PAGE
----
Document Type


Date of Award


Degree Name

Doctor of Philosophy in Applied Physics - (Ph.D.)



First Advisor

Dale E. Gary

Second Advisor

Haimin Wang

Third Advisor

Gregory D. Fleishman

Fourth Advisor

Bin Chen

Fifth Advisor

Kevin P. Reardon

Sixth Advisor

Xuejian Wu


Waves and oscillations are important solar phenomena not only because they can propagate and dissipate energy in the chromosphere, but also because they carry information about the structure of the atmosphere in which they propagate. Among these phenomena, the one of the most interesting ones occurs in the sunspot umbra. In this area, continuously propagating magnetohydrodynamic (MHD) waves generated from below the photosphere create the famous 3-minute sunspot umbral oscillations that affect the line profile of spectral lines due to temperature, density, and velocity changes of the plasma in the region. In the past decades, numerous observations and models have been carried out about the nature of the 3-minute oscillation and its relation with the coronal heating problem, but the lack of direct observations of the temperature variation in the chromosphere has made it hard to answer these questions.

The need for a better understanding of the fine structure of the 3-minute oscillation and its time evolution in sunspots has intensified with the development of better observing tools. Among modern observatories, the Atacama Large Millimeter/submillimeter Array (ALMA) opens up a new era of solar radio observation due to its high spatial and temporal resolution and image quality. When combined with other cutting-edge instruments, such as the Goode Solar Telescope (GST) at the Big Bear Solar Observatory (BBSO), the Atmospheric Imaging Assembly (AIA) on board the Solar DynamiCST Observatory, and Interface Region Imaging Spectrograph (IRIS), ALMA can provide unique electron temperature diagnostics that clarify the behavior of the solar chromosphere’s response to propagating waves.

In this dissertation, a study is carried out about sunspot oscillations and wave propagation in NOAA active region 12470 using an approximately 1 hr long dataset acquired on 2015 December 17 by the instruments listed above. The discovery of 3-minute sunspot oscillations seen in the mm-wave band is reported for the first time. The 2 s cadence of ALMA images makes it possible to well resolve the typical 3-minute period sunspot oscillation in the chromosphere. Fourier analysis is applied to the ALMA 3 mm continuum and CST Hα data sets to obtain the power spectra as well as phase information of the oscillations. The properties of the wave propagation are analyzed by combining multiple wavelengths that probe physical parameters of the solar atmosphere at different heights.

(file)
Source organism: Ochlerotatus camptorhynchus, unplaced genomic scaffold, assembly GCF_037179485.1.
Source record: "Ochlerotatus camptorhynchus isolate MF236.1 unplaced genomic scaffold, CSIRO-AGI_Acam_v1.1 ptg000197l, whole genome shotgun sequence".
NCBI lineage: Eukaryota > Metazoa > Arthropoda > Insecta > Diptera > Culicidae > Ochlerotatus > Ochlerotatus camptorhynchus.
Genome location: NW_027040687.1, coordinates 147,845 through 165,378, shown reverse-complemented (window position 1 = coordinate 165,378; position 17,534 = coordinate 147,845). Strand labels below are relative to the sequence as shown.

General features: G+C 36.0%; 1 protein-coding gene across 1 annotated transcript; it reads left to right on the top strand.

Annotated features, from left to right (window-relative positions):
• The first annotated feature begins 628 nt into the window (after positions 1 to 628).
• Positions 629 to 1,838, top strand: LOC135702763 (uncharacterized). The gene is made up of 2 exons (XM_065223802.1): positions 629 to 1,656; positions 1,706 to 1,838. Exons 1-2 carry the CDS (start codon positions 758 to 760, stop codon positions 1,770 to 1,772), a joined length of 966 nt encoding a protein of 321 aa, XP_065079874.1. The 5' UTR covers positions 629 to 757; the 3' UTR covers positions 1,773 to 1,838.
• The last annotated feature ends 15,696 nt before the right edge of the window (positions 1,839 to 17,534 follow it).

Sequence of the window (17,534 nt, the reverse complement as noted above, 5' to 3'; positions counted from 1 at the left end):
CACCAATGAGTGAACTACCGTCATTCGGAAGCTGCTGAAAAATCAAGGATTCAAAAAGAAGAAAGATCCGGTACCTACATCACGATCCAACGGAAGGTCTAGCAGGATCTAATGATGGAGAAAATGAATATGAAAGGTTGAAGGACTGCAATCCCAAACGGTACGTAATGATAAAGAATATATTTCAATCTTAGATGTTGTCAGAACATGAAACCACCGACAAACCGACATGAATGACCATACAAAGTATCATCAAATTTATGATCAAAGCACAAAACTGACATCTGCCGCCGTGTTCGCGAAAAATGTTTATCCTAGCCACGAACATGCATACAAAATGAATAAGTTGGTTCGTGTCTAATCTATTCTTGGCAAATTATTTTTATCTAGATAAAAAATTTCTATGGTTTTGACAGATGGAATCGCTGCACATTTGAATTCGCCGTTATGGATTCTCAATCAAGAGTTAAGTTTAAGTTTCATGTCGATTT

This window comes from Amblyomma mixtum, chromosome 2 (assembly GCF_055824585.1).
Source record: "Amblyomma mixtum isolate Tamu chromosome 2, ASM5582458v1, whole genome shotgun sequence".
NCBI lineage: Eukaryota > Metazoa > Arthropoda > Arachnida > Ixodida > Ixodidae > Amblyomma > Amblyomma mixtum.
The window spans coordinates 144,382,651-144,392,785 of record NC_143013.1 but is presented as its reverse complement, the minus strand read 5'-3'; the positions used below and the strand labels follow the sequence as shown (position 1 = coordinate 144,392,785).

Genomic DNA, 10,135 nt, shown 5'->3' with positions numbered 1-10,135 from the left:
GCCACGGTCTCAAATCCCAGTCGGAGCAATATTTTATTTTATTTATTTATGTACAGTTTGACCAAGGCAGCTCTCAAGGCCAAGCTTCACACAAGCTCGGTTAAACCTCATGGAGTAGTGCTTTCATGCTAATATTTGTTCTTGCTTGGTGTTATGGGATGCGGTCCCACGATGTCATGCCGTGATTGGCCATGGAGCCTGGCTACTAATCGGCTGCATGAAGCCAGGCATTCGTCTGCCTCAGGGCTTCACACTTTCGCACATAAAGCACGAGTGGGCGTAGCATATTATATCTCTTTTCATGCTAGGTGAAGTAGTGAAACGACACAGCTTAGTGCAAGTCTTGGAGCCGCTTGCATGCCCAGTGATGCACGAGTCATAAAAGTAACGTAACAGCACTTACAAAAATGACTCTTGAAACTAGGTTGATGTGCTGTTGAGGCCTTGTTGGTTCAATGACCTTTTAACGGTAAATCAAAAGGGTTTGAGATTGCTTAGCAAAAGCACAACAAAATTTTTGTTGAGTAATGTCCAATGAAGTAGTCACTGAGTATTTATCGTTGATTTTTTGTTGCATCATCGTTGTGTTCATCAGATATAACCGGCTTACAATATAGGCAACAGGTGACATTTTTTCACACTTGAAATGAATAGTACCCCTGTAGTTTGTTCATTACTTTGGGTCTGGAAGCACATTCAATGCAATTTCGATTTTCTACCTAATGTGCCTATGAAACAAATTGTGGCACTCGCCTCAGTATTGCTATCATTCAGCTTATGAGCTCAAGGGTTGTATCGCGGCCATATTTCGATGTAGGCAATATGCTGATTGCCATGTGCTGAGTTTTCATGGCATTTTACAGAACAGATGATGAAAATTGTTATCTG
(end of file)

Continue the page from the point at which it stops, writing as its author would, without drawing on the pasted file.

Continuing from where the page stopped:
The chromospheric radiation is synthesized in 1-D using a radiation transfer code which uses the Solar Irradiance Physical Modeling (SRPM) as an input. A good correlation of the phase relationship between the observed and modeled oscillations of Hα and temperature fluctuations has been found and it is consistent with the result from a possible physical model for impulse-driven acoustic waves propagating in the gravitationally stratified medium. An asymmetry in the time profile of the temperature fluctuations discovered in the ALMA data is found to require a nonlinear wave solution, which is applied to several atmospheric models in an attempt to match the asymmetry and the absolute brightness temperature of the simulations to the observations. The asymmetry is successfully reproduced using the nonlinear wave scenario, although the absolute brightness of the simulated atmosphere remains lower than observed. These results demonstrate the capability of ALMA mm observations to provide new insight into what is needed for improving such atmospheric models in the future.



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